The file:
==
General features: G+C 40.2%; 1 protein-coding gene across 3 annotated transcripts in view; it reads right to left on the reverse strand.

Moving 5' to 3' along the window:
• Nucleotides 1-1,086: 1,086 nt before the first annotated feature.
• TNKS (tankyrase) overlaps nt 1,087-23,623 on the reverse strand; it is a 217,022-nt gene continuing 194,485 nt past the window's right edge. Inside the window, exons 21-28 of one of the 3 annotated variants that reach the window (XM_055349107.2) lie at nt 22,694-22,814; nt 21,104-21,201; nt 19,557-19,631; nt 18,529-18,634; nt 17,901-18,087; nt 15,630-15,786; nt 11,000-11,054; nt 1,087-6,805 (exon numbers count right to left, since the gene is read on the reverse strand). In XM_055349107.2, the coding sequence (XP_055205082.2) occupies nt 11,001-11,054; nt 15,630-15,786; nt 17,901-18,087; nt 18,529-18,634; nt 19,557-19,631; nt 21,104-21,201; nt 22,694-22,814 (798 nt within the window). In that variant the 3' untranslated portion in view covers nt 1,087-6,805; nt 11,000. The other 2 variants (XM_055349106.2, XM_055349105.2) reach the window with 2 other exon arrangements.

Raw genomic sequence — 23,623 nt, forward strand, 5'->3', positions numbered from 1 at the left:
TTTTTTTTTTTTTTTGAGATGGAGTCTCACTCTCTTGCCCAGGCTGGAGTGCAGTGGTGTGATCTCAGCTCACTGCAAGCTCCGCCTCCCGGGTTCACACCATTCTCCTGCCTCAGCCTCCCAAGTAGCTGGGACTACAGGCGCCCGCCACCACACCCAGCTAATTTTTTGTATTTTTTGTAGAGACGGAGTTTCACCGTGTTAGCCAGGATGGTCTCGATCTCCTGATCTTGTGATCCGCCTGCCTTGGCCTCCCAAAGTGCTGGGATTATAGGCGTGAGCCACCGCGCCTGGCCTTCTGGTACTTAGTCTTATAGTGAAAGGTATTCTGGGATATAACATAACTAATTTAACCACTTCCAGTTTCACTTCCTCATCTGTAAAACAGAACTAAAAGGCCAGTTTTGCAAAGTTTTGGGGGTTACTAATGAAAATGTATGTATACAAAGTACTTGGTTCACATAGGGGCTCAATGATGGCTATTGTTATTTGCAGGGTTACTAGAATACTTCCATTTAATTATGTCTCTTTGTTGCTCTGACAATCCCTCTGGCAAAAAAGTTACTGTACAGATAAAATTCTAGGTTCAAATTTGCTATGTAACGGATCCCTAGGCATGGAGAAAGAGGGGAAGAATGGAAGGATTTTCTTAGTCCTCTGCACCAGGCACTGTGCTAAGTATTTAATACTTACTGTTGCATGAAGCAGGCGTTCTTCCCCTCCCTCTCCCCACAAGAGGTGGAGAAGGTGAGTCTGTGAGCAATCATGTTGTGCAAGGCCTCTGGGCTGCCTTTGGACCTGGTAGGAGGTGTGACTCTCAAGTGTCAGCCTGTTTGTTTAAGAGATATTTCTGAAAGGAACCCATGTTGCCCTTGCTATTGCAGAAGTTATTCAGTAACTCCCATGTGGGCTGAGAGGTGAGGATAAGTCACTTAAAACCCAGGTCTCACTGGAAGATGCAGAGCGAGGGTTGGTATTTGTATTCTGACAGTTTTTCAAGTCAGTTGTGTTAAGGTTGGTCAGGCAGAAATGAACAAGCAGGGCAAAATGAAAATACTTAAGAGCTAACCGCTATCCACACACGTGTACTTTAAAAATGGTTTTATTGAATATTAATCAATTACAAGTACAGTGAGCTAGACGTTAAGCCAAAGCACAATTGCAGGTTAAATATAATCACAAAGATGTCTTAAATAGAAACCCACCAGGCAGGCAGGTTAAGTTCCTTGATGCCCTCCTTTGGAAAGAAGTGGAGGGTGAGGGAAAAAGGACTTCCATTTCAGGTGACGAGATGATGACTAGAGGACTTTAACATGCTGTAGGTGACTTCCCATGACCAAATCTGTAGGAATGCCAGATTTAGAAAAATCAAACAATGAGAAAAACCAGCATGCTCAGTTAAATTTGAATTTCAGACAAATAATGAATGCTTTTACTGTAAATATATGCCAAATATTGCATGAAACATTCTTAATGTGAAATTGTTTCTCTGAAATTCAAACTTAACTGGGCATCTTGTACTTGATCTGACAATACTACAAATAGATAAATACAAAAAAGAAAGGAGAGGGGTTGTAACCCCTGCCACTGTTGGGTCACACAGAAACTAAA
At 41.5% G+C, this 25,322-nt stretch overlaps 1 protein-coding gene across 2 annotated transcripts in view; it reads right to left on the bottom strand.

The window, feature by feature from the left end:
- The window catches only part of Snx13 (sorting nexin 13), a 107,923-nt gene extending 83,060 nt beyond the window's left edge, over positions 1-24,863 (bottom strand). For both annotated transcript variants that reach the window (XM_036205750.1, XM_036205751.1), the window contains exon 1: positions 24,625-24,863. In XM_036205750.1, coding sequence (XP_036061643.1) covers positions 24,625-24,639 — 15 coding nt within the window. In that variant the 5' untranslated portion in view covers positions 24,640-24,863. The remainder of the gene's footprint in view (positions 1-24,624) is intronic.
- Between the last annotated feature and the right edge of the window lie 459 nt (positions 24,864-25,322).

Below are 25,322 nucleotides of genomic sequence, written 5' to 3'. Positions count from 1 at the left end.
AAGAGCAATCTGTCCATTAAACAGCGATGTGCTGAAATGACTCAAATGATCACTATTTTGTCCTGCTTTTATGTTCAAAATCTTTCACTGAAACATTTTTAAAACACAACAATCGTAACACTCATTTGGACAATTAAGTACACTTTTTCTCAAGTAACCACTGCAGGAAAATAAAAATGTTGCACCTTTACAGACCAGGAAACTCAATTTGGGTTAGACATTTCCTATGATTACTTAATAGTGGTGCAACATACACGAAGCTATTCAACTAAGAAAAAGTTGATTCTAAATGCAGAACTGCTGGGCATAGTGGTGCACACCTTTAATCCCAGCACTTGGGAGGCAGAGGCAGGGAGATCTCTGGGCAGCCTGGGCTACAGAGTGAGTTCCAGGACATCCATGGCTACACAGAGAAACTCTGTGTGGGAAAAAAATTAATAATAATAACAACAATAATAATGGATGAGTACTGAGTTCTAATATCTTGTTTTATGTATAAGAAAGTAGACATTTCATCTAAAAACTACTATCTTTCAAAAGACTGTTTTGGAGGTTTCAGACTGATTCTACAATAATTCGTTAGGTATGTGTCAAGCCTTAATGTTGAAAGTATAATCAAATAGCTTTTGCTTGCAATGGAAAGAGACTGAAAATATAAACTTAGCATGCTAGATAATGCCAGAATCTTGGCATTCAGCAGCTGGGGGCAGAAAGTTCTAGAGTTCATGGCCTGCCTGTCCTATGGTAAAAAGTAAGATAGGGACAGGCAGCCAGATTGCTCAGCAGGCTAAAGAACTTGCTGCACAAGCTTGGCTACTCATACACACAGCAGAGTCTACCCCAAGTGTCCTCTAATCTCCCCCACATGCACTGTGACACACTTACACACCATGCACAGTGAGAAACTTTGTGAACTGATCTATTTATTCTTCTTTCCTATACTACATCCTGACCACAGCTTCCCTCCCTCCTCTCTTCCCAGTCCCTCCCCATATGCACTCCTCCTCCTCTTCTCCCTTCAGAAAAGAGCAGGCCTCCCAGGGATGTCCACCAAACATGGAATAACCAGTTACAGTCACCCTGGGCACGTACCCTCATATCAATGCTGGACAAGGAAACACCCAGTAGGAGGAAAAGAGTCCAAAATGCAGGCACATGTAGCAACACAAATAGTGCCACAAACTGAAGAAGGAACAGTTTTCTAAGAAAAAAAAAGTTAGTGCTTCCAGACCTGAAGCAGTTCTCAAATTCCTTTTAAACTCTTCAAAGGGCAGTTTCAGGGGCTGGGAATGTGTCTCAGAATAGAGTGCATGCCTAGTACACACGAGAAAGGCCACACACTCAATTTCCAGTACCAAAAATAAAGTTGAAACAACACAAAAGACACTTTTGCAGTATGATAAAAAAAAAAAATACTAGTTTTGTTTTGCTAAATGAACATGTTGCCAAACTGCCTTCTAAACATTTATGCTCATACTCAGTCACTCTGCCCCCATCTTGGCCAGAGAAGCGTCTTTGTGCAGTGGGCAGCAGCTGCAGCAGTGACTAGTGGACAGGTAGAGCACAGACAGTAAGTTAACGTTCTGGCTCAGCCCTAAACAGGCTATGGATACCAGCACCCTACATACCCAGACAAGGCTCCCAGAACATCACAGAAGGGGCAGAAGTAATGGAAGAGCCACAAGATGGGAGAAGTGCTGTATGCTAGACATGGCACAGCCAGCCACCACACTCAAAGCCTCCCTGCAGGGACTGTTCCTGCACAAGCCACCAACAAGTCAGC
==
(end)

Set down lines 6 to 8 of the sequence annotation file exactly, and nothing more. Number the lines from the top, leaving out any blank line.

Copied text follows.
TTTTTTTTTTTTTTTGAGATGGAGTCTCACTCTCTTGCCCAGGCTGGAGTGCAGTGGTGTGATCTCAGCTCACTGCAAGCTCCGCCTCCCGGGTTCACACCATTCTCCTGCCTCAGCCTCCCAAGTAGCTGGGACTACAGGCGCCCGCCACCACACCCAGCTAATTTTTTGTATTTTTTGTAGAGACGGAGTTTCACCGTGTTAGCCAGGATGGTCTCGATCTCCTGATCTTGTGATCCGCCTGCCTTGGCCTCCCAAAGTGCTGGGATTATAGGCGTGAGCCACCGCGCCTGGCCTTCTGGTACTTAGTCTTATAGTGAAAGGTATTCTGGGATATAACATAACTAATTTAACCACTTCCAGTTTCACTTCCTCATCTGTAAAACAGAACTAAAAGGCCAGTTTTGCAAAGTTTTGGGGGTTACTAATGAAAATGTATGTATACAAAGTACTTGGTTCACATAGGGGCTCAATGATGGCTATTGTTATTTGCAGGGTTACTAGAATACTTCCATTTAATTATGTCTCTTTGTTGCTCTGACAATCCCTCTGGCAAAAAAGTTACTGTACAGATAAAATTCTAGGTTCAAATTTGCTATGTAACGGATCCCTAGGCATGGAGAAAGAGGGGAAGAATGGAAGGATTTTCTTAGTCCTCTGCACCAGGCACTGTGCTAAGTATTTAATACTTACTGTTGCATGAAGCAGGCGTTCTTCCCCTCCCTCTCCCCACAAGAGGTGGAGAAGGTGAGTCTGTGAGCAATCATGTTGTGCAAGGCCTCTGGGCTGCCTTTGGACCTGGTAGGAGGTGTGACTCTCAAGTGTCAGCCTGTTTGTTTAAGAGATATTTCTGAAAGGAACCCATGTTGCCCTTGCTATTGCAGAAGTTATTCAGTAACTCCCATGTGGGCTGAGAGGTGAGGATAAGTCACTTAAAACCCAGGTCTCACTGGAAGATGCAGAGCGAGGGTTGGTATTTGTATTCTGACAGTTTTTCAAGTCAGTTGTGTTAAGGTTGGTCAGGCAGAAATGAACAAGCAGGGCAAAATGAAAATACTTAAGAGCTAACCGCTATCCACACACGTGTACTTTAAAAATGGTTTTATTGAATATTAATCAATTACAAGTACAGTGAGCTAGACGTTAAGCCAAAGCACAATTGCAGGTTAAATATAATCACAAAGATGTCTTAAATAGAAACCCACCAGGCAGGCAGGTTAAGTTCCTTGATGCCCTCCTTTGGAAAGAAGTGGAGGGTGAGGGAAAAAGGACTTCCATTTCAGGTGACGAGATGATGACTAGAGGACTTTAACATGCTGTAGGTGACTTCCCATGACCAAATCTGTAGGAATGCCAGATTTAGAAAAATCAAACAATGAGAAAAACCAGCATGCTCAGTTAAATTTGAATTTCAGACAAATAATGAATGCTTTTACTGTAAATATATGCCAAATATTGCATGAAACATTCTTAATGTGAAATTGTTTCTCTGAAATTCAAACTTAACTGGGCATCTTGTACTTGATCTGACAATACTACAAATAGATAAATACAAAAAAGAAAGGAGAGGGGTTGTAACCCCTGCCACTGTTGGGTCACACAGAAACTAAA
At 41.5% G+C, this 25,322-nt stretch overlaps 1 protein-coding gene across 2 annotated transcripts in view; it reads right to left on the bottom strand.

The window, feature by feature from the left end: